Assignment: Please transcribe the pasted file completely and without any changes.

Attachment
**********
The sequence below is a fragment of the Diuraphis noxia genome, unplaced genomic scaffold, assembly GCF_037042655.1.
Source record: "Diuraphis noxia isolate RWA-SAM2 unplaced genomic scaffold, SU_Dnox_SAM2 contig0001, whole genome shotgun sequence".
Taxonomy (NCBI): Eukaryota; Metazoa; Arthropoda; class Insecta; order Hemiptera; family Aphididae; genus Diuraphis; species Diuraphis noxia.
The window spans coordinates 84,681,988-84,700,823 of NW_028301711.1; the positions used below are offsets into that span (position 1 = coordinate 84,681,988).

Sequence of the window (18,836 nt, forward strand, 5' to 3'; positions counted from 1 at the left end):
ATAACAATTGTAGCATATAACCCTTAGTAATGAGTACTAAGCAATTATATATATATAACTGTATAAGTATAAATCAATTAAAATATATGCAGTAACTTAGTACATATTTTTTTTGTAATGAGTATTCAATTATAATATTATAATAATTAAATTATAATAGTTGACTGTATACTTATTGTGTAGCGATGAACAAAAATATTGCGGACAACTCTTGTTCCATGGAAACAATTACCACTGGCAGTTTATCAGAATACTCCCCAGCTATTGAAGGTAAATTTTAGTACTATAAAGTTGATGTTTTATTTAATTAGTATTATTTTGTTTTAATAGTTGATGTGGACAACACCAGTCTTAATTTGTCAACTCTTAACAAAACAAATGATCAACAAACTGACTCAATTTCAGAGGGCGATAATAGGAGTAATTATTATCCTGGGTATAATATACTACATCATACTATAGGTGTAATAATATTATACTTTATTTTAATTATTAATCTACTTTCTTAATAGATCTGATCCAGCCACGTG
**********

The sequence below is a fragment of the Diuraphis noxia genome, unplaced genomic scaffold, assembly GCF_037042655.1.
Source record: "Diuraphis noxia isolate RWA-SAM2 unplaced genomic scaffold, SU_Dnox_SAM2 contig0001, whole genome shotgun sequence".
Taxonomy (NCBI): Eukaryota; Metazoa; Arthropoda; class Insecta; order Hemiptera; family Aphididae; genus Diuraphis; species Diuraphis noxia.
The window spans coordinates 84,681,988-84,700,823 of NW_028301711.1; the positions used below are offsets into that span (position 1 = coordinate 84,681,988).

Sequence of the window (18,836 nt, forward strand, 5' to 3'; positions counted from 1 at the left end):
ATAACAATTGTAGCATATAACCCTTAGTAATGAGTACTAAGCAATTATATATATATAACTGTATAAGTATAAATCAATTAAAATATATGCAGTAACTTAGTACATATTTTTTTTGTAATGAGTATTCAATTATAATATTATAATAATTAAATTATAATAGTTGACTGTATACTTATTGTGTAGCGATGAACAAAAATATTGCGGACAACTCTTGTTCCATGGAAACAATTACCACTGGCAGTTTATCAGAATACTCCCCAGCTATTGAAGGTAAATTTTAGTACTATAAAGTTGATGTTTTATTTAATTAGTATTATTTTGTTTTAATAGTTGATGTGGACAACACCAGTCTTAATTTGTCAACTCTTAACAAAACAAATGATCAACAAACTGACTCAATTTCAGAGGGCGATAATAGGAGTAATTATTATCCTGGGTATAATATACTACATCATACTATAGGTGTAATAATATTATACTTTATTTTAATTATTAATCTACTTTCTTAATAGATCTGATCCAGCCACGTG